There are a few walking routes but we hadn’t planned a big trek. Tom was particularly keen on seeing the Major Oak, even though he saw it numerous times when he was younger and had since forgotten about it. The Major Oak is half a mile from the centre and then you can choose to follow a walk, or not.

The options are:

  • Major Oak trail – approx 45 mins, 1.5 miles total
  • Greenwood trail – approx  1 hr 15 mins, 2 miles total
  • Wildwood trail – approx 2 hrs 30 mins, 4 miles

Sherwood Forest routes

I guess these times don’t factor in all the great little things there are to see along the way – for example, as you’re walking up in the direction of the Major Oak, there’s a great den building area where you can add twigs to the existing woodland shelters or start your own. There’s also information boards to read and lots of little details for kids along the way, not to mention plenty of log-climbing and hide-and-seek opportunities.

A sign near the den building area at Sherwood Forest

The Major Oak is truly awe-inspiring – while you’ll encounter other large oak trees on your way there, nothing compares to its size. According to the large triple information board close by, it would take 10 people holding hands to wrap around its circumference. Of course, the idea of Robin Hood hiding inside immediately captures children’s imagination!

Tom at the Major Oak

Tom fully prepared to fight off the Sheriff’s men

There are some fun facts on the board – my favourite is that it was called the Major Oak in honour of a soldier and antiquarian Major Hayman Rooke who wrote a book about oak trees of the area in 1790. Prior to that, it was known as the Cockpen Tree as the sport of cock fighting took place there.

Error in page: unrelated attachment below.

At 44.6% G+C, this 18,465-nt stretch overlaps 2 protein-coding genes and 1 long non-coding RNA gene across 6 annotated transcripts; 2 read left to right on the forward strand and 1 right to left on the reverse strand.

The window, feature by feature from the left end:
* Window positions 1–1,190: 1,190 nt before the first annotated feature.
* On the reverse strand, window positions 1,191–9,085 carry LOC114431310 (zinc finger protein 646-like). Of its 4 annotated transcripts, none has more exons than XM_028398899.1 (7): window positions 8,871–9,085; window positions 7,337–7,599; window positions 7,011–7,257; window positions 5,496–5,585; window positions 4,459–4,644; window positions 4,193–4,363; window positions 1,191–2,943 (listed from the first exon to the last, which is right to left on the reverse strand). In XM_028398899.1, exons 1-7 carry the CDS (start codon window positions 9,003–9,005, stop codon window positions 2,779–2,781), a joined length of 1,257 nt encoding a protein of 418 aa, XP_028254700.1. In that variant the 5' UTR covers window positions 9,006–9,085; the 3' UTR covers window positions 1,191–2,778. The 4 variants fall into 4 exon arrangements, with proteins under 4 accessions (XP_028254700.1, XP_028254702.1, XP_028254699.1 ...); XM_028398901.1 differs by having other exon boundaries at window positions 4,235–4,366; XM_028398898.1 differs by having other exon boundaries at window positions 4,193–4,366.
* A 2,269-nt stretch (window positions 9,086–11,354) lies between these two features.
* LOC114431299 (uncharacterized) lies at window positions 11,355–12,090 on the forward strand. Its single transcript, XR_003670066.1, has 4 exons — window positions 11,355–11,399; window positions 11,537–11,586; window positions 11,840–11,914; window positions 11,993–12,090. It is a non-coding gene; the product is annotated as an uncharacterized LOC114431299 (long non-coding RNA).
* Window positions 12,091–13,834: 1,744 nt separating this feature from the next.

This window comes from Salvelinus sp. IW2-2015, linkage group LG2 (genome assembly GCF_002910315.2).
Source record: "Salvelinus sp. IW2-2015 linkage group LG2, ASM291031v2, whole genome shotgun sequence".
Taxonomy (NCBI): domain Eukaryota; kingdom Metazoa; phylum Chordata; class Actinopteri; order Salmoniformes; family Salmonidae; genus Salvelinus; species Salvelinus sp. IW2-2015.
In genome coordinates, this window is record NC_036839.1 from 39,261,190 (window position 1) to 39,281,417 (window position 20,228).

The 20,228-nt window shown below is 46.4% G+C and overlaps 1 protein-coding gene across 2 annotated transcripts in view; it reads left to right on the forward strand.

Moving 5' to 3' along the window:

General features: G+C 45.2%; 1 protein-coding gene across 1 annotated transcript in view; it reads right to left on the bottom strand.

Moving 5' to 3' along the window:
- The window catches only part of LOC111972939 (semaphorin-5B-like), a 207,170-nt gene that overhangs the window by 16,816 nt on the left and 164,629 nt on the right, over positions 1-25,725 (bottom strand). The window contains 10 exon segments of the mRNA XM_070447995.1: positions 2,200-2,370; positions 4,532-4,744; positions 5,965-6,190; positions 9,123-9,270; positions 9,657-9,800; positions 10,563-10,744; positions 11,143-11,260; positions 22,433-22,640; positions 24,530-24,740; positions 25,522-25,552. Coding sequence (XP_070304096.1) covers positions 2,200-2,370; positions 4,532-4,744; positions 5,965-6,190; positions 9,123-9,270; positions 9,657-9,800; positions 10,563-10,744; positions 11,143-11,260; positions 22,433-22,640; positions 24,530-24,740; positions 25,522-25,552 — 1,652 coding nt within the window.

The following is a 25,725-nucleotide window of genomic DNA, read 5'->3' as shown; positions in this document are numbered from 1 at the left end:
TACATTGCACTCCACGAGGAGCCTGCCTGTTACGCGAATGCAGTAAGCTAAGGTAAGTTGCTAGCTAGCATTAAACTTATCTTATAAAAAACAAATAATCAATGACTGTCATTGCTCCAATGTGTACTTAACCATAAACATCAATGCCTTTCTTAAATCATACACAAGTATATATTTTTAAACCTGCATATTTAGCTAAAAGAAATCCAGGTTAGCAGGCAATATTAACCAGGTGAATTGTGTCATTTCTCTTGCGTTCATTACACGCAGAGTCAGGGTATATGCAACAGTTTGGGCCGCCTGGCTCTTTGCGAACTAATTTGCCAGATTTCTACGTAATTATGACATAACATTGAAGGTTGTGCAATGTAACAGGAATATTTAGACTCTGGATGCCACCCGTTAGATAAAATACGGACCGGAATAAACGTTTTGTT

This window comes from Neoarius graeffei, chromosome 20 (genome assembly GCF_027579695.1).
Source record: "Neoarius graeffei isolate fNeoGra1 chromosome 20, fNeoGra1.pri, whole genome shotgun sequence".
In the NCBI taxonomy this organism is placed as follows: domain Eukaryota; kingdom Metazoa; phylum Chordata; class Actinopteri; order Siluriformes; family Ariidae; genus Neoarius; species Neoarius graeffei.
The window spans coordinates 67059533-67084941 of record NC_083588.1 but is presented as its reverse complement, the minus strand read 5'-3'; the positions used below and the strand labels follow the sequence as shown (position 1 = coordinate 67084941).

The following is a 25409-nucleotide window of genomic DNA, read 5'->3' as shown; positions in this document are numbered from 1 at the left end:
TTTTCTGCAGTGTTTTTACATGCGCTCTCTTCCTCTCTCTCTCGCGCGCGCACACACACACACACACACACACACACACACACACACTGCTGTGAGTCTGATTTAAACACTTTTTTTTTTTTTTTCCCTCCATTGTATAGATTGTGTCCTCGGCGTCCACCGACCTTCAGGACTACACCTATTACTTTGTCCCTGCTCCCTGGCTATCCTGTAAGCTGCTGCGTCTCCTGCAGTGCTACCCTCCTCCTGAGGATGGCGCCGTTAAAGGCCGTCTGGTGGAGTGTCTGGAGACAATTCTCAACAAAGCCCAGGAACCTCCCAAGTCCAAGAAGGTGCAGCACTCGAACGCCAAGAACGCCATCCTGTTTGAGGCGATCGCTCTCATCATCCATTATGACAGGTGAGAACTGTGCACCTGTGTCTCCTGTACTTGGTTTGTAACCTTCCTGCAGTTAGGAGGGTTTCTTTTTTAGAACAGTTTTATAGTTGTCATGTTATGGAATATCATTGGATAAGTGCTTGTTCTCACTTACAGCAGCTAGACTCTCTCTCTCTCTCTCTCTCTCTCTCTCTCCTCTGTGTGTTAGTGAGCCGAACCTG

These days you can’t get near the tree – in fact, it has been fenced off since the seventies. Unsurprisingly, this is to protect the tree, which has quite a number of supports. Previously, the footsteps of visitors resulted in the roots beginning to suffer from compaction, so the fences are there to prevent that – although the roots reach well beyond the fence and as far as the nearby picnic benches!

The major oak trail at Sherwood forest

The Major Oak Trail from the tree which leads you back to the visitor centre is truly beautiful. It takes you past an array of ancient oaks with impressively large trunks, through the ‘greenwood’ as it is called in Robin Hood lore. The route is fenced, presumably to stop damage to these revered woody elders, but it is no less enjoyable with its lush greenery, abundant birdlife singing in the trees, pretty wild flowers and of course, the timeless monarchs of the forest themselves.

Bluebells in the woods at Sherwood forest

You can easily imagine Robin Hood and his Merry Men making camp among the towering trees and dappled sunlight of this magical place. Although my walk was slightly less serene thanks to play fights with Sir Tom and his variety of armaments.

Heading back to the car, we caught a few minutes of the cricket playing on the green. This was a friendly between the local cricket club Edwinstowe CC and Wellow Exiles CC. What a unique and truly idyllic place to enjoy a game of cricket, even if it is not normally your sport.

Overall we thoroughly enjoyed our day at Sherwood. It is a great place to take kids as it fuels the imagination, and we’ll definitely be watching out for the events here. If you avoid the shops and take a picnic, it offers incredible value for the £5 parking charge (free for members of the RSPB).